WINNER OF THE 2015 IBPA BENJAMIN FRANKLIN AWARD IN POLITICS/CURRENT EVENTS The Ecology of Law Fritjof Capra and Ugo Mattei argue that at the root of many of the environmental, economic, and social crises we face today is a legal system based on an obsolete worldview. Capra, a bestselling author, physicist, and systems theorist, and Mattei, a distinguished legal scholar, explain how, by incorporating concepts from modern science, the law can become an integral part of bringing about a better world, rather than facilitating its destruction. This is the first book to trace the fascinating parallel history of law and science from antiquity to modern times, showing how the two disciplines have always influenced each other—until recently. In the past few decades, science has shifted from seeing the natural world as a kind of cosmic machine best understood by analyzing each cog and sprocket to a systems perspective that views the world as a vast network of fluid communities and studies their dynamic interactions. The concept of ecology exemplifies this approach. But law is stuck in the old mechanistic paradigm: the world is simply a collection of discrete parts, and ownership of these parts is an individual right, protected by the state. Capra and Mattei show that this has led to overconsumption, pollution, and a general disregard on the part of the powerful for the common good. Capra and Mattei outline the basic concepts and structures of a legal order consistent with the ecological principles that sustain life on this planet. This is a profound and visionary reconceptualization of the very foundations of the Western legal system, a kind of Copernican revolution in the law, with profound implications for the future of our planet.
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Theories of Vagueness

Author: Rosanna Keefe

Publisher: Cambridge University Press

ISBN: 9780521650670

Category: Language Arts & Disciplines

Page: 233

View: 7185

A powerful comparative study of the main theories of vagueness, first published in 2000.
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Interpreting the Constitution

Author: Kent Greenawalt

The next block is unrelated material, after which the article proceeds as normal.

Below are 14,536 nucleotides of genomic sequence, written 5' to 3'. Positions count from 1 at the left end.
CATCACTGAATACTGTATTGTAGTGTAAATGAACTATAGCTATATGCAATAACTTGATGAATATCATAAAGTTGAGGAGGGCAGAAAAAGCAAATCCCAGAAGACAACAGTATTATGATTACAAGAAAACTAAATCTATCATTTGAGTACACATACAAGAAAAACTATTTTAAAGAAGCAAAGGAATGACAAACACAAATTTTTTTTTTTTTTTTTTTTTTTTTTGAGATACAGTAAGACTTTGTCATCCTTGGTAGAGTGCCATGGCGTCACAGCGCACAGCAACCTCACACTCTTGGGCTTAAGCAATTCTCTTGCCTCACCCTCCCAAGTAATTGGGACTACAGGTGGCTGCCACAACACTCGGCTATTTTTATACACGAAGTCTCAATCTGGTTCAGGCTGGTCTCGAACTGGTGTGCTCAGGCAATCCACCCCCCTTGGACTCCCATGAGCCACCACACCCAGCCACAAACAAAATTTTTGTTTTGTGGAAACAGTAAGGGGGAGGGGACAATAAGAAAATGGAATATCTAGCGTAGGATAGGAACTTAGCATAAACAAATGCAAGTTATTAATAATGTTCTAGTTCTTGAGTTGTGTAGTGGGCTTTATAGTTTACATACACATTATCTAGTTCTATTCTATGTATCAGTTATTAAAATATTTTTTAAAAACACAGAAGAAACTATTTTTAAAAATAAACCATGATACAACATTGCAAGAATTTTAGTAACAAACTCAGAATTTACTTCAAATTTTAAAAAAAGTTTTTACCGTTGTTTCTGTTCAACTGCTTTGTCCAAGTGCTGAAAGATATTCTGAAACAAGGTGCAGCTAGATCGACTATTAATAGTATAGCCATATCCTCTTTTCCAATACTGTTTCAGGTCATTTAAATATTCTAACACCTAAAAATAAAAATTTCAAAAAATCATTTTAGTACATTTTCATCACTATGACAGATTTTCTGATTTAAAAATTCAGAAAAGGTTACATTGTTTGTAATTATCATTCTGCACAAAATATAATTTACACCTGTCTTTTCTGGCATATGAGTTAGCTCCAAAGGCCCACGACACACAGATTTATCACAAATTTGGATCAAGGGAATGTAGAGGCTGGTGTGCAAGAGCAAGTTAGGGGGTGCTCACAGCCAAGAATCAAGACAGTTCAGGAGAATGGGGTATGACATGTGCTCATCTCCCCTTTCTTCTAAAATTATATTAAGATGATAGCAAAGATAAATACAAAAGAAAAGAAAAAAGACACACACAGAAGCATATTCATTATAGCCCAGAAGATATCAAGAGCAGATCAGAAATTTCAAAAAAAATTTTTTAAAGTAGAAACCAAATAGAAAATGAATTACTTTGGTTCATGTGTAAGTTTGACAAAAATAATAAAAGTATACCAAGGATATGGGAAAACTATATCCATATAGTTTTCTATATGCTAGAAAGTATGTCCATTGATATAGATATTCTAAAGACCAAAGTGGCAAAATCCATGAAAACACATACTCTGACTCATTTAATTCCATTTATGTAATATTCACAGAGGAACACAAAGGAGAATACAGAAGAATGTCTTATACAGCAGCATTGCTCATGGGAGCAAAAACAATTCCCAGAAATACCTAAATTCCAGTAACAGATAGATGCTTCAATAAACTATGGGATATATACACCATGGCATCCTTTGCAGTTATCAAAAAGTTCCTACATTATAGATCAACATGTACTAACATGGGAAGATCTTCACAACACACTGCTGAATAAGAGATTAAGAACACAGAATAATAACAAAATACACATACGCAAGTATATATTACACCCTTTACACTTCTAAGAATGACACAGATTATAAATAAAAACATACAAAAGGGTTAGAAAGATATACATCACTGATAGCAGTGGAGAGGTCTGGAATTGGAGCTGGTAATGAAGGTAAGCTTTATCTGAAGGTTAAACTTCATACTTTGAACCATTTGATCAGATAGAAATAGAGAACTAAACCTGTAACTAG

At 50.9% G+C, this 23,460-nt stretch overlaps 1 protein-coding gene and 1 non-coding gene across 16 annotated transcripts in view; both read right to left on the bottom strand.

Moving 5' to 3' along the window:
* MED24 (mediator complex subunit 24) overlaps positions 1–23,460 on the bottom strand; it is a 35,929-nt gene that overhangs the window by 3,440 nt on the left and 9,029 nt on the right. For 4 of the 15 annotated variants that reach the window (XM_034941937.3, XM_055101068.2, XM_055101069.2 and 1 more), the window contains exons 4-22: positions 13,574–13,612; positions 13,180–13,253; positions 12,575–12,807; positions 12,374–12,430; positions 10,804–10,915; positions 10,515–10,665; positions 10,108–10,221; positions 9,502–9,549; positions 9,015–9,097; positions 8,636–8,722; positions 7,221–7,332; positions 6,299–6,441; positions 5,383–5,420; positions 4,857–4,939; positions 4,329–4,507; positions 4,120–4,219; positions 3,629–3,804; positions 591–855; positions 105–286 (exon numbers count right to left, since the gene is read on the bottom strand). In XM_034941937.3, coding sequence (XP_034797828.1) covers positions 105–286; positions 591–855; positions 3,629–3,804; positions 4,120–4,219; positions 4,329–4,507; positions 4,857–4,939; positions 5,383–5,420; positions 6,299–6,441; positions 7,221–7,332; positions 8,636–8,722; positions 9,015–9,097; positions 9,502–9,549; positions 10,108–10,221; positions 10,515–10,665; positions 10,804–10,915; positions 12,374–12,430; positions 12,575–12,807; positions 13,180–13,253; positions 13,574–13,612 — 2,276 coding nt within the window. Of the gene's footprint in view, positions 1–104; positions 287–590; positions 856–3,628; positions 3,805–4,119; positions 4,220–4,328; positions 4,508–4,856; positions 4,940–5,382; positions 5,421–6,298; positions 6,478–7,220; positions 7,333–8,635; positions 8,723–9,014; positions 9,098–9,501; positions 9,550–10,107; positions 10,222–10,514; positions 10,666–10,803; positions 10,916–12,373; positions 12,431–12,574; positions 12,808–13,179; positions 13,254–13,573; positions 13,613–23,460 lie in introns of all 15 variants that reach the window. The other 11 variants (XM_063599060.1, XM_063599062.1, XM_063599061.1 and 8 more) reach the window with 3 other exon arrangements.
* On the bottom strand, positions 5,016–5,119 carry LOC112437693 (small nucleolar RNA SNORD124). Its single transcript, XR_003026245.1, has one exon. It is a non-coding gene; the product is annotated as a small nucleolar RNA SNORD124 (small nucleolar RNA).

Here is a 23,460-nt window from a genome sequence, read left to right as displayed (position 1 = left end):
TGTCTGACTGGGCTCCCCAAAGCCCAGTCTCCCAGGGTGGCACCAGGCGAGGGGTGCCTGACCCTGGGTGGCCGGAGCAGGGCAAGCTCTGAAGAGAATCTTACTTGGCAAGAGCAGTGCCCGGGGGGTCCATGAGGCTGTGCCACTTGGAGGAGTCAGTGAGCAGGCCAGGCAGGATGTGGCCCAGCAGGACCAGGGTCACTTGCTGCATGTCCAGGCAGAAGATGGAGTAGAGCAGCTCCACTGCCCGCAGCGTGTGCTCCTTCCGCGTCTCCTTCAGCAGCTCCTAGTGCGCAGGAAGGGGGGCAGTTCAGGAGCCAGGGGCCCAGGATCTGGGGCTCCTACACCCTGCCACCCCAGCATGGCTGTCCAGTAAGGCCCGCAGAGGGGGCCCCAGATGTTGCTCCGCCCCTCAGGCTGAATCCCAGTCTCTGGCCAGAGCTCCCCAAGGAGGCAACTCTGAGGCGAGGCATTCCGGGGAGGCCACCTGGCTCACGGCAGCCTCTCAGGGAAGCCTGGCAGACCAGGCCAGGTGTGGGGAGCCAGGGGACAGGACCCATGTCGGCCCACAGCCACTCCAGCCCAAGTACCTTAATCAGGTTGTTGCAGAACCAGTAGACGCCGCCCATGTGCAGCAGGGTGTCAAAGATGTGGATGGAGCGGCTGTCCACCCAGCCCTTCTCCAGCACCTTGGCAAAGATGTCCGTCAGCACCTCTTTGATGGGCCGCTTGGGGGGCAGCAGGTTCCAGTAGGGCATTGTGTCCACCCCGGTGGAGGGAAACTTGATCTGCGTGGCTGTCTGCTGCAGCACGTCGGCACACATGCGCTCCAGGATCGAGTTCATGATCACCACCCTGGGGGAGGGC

Publisher: Oxford University Press

ISBN: 0190207965

Category: Law

Page: 368

View: 9710

In Legal Interpretation, Kent Greenawalt focuses on the complex and multi-faceted topic of textual interpretation of the law. All law needs to be interpreted, and there are many ways to do it. But what sorts of questions must one seek to answer in interpreting law and what approach should one take in each case? Whose interpretations should be prioritized? Why would one be drawn to one strategy over another? And should legal interpretation seek to satisfy specific aims or general objectives? In order to provide the answers to these questions, Greenawalt explores the ways in which interpretive strategies from other disciplines--the philosophy of language, literary and musical interpretation, religious interpretation, and general interpretive theory--can augment and enrich methods of legal interpretation. Over the course of the book, he suggests how such forms of interpretation are analogous to legal interpretation--and points to those cases in which interpretation must rest on the distinctive aspects of legal theory, such as is the case with private documents. Furthermore, Greenawalt's meditation suggests that interpretive strategies from other disciplines can shed light on the essential nature of legal interpretation and provide roads by which to account for dissonance between various methods of interpretation. Legal Interpretation is a thought-provoking reflection on the ways that insights from a range of intellectual traditions can deepen our understanding of law, particularly with regard to constitutional law.
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Law’s Abnegation

Author: Adrian Vermeule

Publisher: Harvard University Press

ISBN: 0674974719

Category: Law

Page: 208

View: 4610

Adrian Vermeule argues that the arc of law has bent steadily toward deference to the administrative state, which has greater democratic legitimacy and technical competence to confront issues such as climate change, terrorism, and biotechnology. The state did not shove lawyers and judges out of the way; they moved freely to the margins of power.